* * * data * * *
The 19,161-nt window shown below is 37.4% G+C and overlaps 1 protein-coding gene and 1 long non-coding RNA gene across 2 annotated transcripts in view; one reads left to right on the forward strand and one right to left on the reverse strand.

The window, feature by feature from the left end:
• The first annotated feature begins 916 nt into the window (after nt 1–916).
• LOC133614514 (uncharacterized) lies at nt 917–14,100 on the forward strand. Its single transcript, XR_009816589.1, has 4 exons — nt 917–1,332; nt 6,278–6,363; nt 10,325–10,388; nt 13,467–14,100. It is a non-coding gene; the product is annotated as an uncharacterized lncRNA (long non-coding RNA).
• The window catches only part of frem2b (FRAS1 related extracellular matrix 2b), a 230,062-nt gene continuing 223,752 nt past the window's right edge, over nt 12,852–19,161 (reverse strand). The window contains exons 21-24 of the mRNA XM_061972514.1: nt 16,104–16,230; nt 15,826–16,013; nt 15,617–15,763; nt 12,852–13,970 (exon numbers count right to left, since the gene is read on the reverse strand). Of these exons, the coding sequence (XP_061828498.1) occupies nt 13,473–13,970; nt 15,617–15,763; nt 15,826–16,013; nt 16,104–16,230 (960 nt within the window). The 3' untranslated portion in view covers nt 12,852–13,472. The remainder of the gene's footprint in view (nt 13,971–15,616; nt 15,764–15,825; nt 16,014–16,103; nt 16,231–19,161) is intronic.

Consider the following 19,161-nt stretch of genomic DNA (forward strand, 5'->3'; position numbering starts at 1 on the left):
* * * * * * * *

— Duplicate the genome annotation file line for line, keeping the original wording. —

The 19,161-nt window shown below is 37.4% G+C and overlaps 1 protein-coding gene and 1 long non-coding RNA gene across 2 annotated transcripts in view; one reads left to right on the forward strand and one right to left on the reverse strand.

The window, feature by feature from the left end:
• The first annotated feature begins 916 nt into the window (after nt 1–916).
• LOC133614514 (uncharacterized) lies at nt 917–14,100 on the forward strand. Its single transcript, XR_009816589.1, has 4 exons — nt 917–1,332; nt 6,278–6,363; nt 10,325–10,388; nt 13,467–14,100. It is a non-coding gene; the product is annotated as an uncharacterized lncRNA (long non-coding RNA).
• The window catches only part of frem2b (FRAS1 related extracellular matrix 2b), a 230,062-nt gene continuing 223,752 nt past the window's right edge, over nt 12,852–19,161 (reverse strand). The window contains exons 21-24 of the mRNA XM_061972514.1: nt 16,104–16,230; nt 15,826–16,013; nt 15,617–15,763; nt 12,852–13,970 (exon numbers count right to left, since the gene is read on the reverse strand). Of these exons, the coding sequence (XP_061828498.1) occupies nt 13,473–13,970; nt 15,617–15,763; nt 15,826–16,013; nt 16,104–16,230 (960 nt within the window). The 3' untranslated portion in view covers nt 12,852–13,472. The remainder of the gene's footprint in view (nt 13,971–15,616; nt 15,764–15,825; nt 16,014–16,103; nt 16,231–19,161) is intronic.

Consider the following 19,161-nt stretch of genomic DNA (forward strand, 5'->3'; position numbering starts at 1 on the left):